Also, in these low economic days, researchers and editors are getting better and better at searching out content all over the Internet. If they find the content they need down to the last item on the spec list, most often it doesn't matter if the photographer is a pro, just starting out, or even a complete amateur merrily snapping away with a good p&s.
    Having said that, personally (obviously I can't speak for Jeff) many of my clients stay with me after an initial photo request simply because they know I can deliver high quality images, am an expert in my field, have the contacts in place to set up pretty much anything within a day or two. Sure, my fees are higher but for a stressed photo researcher on a deadline that knows she'll get all the images she needs from one source within a few hours (unless I'm on a shoot) the higher fees doesn't matter.
    I still remember this like it was yesterday only it was in 2000. A photo editor at a book publisher called me needing 10 different images of Police K-9's within three days. They had set up a shoot with a local photographer who was good but didn't understand the subject. There had been re-shoots and the publisher still wasn't happy. Deadline was 3 days ahead. Because I had contacts in place I was able to shoot the images the same day the request came in and have the film in to my local pro lab in time for an overnight processing. Scanning like mad during the morning until noon the next day and having high-res files to the client that afternoon. I was an unknown (to them) photog but they decided - based on my website - to take the gamble. They're still with me and place regular orders.
    Point of the above is that you can be unknown to the photo buyer but if your images are good enough and the photo buyer can find you easily, you can get the job even if the photo buyer have no clue who you are.
  11. Spearhead

    Spearhead Moderator Staff Member

    the content is the driving force, and the content requests are often very specific.​
    This is the same for me. I have built up an extensive collection of high quality kickboxing images, most of which I was paid to shoot. I can be found on the web - I have put some images into sites that I know are scoured by buyers - and I get referrals from fighters, trainers and promoters. I think the referrals probably outnumber the web lookups at this point. I have obtained assignment work this way, like Mikael. And they are always looking for "very specific" content, as Mikael says.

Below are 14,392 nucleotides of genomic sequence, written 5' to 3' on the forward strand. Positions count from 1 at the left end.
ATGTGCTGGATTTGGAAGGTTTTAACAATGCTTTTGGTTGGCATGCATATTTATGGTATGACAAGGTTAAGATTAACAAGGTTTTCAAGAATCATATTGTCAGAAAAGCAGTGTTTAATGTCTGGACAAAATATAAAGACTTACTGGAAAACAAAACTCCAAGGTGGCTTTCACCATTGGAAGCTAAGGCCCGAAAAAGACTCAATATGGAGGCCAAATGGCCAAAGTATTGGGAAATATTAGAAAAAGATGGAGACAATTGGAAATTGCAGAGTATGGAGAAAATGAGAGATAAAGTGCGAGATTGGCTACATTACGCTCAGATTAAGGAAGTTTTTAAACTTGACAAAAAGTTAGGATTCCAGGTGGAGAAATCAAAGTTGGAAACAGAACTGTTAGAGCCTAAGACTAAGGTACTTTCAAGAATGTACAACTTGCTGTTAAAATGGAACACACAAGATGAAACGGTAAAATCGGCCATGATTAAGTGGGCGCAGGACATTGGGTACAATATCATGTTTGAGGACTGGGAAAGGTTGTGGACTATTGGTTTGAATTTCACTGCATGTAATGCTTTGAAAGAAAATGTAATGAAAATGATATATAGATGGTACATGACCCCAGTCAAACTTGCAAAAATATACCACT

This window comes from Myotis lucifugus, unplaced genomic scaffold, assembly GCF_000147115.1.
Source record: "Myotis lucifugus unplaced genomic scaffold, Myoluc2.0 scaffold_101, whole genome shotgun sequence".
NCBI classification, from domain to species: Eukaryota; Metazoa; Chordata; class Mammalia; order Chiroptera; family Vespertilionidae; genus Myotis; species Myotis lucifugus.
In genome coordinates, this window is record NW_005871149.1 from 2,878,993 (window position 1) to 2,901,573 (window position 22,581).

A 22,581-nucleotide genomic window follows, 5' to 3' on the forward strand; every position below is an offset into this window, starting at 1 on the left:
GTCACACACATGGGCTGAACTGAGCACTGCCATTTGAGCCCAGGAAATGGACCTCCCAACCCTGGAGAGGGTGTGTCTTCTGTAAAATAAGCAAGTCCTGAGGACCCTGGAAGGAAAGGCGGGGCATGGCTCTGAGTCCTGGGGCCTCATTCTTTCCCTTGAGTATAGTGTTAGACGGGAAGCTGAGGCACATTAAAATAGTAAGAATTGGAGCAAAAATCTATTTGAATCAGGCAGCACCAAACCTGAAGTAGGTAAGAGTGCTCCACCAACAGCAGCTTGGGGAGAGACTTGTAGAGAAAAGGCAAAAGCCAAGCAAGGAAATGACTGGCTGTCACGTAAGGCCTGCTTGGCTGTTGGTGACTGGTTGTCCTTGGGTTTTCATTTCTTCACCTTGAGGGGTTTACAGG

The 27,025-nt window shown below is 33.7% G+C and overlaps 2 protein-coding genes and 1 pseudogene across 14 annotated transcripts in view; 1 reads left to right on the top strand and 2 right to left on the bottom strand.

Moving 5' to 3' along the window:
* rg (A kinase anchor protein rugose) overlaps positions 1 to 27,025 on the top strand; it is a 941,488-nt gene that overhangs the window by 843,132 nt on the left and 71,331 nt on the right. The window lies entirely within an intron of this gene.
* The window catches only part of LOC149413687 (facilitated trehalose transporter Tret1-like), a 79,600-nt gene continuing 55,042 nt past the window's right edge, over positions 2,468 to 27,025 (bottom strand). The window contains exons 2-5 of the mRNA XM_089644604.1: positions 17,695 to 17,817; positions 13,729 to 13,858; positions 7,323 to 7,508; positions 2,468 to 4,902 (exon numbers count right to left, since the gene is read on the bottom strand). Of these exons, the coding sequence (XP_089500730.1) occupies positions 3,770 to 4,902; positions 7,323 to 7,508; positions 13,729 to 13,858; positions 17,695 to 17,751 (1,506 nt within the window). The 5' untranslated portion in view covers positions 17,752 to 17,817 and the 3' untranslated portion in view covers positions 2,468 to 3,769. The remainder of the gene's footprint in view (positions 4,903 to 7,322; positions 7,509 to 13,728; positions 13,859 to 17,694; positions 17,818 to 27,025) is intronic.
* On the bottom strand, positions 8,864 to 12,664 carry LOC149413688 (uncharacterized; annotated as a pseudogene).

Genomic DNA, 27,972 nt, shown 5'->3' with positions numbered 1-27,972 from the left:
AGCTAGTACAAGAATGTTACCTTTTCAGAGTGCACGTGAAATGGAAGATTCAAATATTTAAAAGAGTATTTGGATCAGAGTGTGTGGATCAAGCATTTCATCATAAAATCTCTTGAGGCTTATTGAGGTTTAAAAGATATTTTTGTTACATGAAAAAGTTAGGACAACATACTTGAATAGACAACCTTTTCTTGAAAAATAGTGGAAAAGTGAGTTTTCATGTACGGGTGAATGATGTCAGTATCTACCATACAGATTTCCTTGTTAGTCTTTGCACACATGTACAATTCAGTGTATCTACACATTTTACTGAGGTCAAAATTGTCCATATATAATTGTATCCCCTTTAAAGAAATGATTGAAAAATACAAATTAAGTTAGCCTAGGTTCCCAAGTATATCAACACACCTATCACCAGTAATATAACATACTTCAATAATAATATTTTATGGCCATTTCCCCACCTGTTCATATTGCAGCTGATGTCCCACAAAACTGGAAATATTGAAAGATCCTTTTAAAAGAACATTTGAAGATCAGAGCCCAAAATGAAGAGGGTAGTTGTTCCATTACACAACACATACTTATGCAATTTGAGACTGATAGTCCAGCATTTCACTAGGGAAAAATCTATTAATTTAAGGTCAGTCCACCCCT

To understand how important that phrase is, think about sunset photos. Sunset photos are pretty common in advertising, but there must be a million of them circulating. You can get them from microstock and you can get them with Creative Commons licenses. I wouldn't even bother with sunsets, flowers, birds, happy families, Yosemite, colorful Mayans in front of painted walls, etc. This kind of content is available everywhere, and for very little. Getting published is often just luck.
    So build up a library of images that other people don't have. If they are high enough quality, you can market them or the buyers will find you.
  12. I agree 100% with Jeff. If you want to be published and make a living as a stock shooter, specializing is darn near a must. Find a genre that interests you (and that isn't already over-represented) and build an image library from there. Build an as detailed and deep image collection as possible and become an expert in your field. You'd be surprised at how often I have to help photo buyers out because they know what they need, they don't know what it looks like.
    I'm sure Jeff gets the same kind of requests too, as well as all the rest of us that are very specialized.
  13. Get a copy of Photographer's Market Guide and read up on who buys what, then target the magazines whose needs match what you're interested in shooting.
  14. Thanks for your help guys!
  15. Spearhead

    Spearhead Moderator Staff Member

    Get a copy of Photographer's Market Guide and read up on who buys what, then target the magazines whose needs match what you're interested in shooting.​
    This worked ten or fifteen years ago. It doesn't work with today's buyers. Like so many other things, the internet changed the way it works. Magazines go out looking. If they want something easy to find, like nature shots and sunsets and happy families, they go to flickr or they do a search on Creative Commons or microstock. If they want something that's not so common, they do a web search and look for stuff that matches up. It's a new world...
  16. What's more important to you, getting published, or getting paid for your work and the value derived by the for-profit corporation that owns the magazine?